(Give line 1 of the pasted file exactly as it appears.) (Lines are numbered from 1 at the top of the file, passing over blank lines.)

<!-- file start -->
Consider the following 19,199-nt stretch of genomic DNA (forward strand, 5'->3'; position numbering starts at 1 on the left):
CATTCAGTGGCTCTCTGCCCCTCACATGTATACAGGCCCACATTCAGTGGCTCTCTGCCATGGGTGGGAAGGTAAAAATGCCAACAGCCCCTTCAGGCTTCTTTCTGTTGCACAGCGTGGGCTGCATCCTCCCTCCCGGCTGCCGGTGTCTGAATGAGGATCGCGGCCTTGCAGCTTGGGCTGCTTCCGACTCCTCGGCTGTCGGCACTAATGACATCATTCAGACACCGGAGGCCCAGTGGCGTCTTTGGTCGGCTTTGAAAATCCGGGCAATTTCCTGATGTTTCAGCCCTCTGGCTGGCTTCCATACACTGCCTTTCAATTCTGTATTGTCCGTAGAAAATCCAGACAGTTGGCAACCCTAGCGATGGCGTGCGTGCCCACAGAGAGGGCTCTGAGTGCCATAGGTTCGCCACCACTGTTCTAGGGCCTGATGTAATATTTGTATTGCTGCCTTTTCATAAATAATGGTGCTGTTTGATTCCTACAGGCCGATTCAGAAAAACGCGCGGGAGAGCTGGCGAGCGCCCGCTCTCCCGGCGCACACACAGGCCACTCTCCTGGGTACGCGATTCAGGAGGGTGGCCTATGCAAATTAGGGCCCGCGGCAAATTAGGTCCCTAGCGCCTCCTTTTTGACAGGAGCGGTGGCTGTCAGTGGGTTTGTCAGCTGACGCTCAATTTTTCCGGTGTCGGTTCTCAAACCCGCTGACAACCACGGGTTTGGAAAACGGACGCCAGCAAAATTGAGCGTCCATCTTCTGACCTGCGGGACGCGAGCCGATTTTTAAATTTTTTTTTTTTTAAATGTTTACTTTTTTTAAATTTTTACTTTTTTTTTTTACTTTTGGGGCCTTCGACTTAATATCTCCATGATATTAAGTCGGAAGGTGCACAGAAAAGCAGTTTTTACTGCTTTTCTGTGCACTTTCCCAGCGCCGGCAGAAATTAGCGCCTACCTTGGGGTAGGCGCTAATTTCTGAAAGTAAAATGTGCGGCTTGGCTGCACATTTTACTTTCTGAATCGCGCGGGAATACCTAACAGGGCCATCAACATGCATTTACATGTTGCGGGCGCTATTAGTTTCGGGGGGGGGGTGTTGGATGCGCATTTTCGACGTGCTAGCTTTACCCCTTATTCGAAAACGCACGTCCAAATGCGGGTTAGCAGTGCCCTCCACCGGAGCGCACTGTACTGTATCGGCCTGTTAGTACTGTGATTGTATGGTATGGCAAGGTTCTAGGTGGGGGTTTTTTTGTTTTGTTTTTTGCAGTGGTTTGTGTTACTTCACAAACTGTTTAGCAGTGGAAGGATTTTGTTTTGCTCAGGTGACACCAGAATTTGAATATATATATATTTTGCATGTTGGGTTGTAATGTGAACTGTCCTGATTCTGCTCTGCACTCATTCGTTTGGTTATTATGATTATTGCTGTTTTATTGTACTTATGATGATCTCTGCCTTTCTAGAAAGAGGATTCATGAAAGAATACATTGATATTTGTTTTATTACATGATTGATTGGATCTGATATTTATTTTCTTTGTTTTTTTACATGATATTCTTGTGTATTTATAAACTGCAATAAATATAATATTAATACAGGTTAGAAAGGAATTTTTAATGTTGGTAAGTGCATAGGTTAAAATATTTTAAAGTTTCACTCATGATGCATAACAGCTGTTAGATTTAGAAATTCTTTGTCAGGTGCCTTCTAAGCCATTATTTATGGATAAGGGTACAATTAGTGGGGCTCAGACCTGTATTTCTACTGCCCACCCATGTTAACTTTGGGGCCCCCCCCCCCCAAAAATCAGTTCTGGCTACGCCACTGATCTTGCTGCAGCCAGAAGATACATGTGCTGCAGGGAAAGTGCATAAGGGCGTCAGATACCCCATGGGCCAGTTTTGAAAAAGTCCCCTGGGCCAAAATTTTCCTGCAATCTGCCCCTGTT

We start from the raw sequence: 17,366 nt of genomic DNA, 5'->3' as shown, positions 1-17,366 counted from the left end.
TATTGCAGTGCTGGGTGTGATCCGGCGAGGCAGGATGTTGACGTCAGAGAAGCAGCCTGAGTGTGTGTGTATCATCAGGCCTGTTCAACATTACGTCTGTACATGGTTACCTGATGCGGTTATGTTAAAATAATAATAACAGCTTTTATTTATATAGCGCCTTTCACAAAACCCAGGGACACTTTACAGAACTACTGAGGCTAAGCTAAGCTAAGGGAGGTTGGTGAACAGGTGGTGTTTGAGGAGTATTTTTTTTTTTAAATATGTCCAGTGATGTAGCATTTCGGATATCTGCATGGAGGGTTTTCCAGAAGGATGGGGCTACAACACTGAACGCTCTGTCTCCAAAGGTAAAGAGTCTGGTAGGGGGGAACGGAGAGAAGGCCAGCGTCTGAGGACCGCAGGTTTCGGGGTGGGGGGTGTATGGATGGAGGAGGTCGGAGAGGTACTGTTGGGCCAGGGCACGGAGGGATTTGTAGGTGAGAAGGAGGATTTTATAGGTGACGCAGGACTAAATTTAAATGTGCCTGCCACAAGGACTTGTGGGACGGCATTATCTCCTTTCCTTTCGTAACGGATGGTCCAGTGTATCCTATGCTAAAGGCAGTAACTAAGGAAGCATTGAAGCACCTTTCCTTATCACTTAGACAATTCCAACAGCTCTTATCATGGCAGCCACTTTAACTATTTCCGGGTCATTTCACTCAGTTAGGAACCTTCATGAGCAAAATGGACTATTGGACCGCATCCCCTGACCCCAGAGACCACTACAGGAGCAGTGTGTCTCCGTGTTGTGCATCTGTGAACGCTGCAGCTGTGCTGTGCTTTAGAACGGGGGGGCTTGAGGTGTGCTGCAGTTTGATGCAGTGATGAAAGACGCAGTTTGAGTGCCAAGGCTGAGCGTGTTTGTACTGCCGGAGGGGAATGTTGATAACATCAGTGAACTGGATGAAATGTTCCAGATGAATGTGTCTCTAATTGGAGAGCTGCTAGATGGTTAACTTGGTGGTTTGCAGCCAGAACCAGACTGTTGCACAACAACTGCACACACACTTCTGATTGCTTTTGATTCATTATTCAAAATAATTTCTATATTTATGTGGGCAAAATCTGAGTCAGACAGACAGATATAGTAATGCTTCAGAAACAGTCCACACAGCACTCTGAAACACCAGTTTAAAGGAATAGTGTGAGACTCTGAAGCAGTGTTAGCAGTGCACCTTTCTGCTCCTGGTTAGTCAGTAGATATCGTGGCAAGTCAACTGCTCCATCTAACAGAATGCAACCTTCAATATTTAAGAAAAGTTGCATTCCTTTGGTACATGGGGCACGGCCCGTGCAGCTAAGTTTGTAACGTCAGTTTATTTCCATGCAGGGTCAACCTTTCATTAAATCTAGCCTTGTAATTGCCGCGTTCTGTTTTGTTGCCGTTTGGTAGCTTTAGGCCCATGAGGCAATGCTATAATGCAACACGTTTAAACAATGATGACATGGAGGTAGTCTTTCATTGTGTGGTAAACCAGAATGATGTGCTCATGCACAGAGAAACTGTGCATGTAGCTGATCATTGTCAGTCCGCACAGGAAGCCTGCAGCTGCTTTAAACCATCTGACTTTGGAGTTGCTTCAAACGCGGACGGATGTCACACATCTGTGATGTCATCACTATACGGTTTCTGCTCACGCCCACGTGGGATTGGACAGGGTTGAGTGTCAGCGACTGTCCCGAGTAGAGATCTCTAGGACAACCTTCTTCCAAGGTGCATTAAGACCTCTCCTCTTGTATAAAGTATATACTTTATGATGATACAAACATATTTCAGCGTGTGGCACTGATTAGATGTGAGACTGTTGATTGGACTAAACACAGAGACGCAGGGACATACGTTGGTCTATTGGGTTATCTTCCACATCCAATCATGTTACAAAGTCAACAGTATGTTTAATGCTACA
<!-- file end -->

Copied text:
Consider the following 19,199-nt stretch of genomic DNA (forward strand, 5'->3'; position numbering starts at 1 on the left):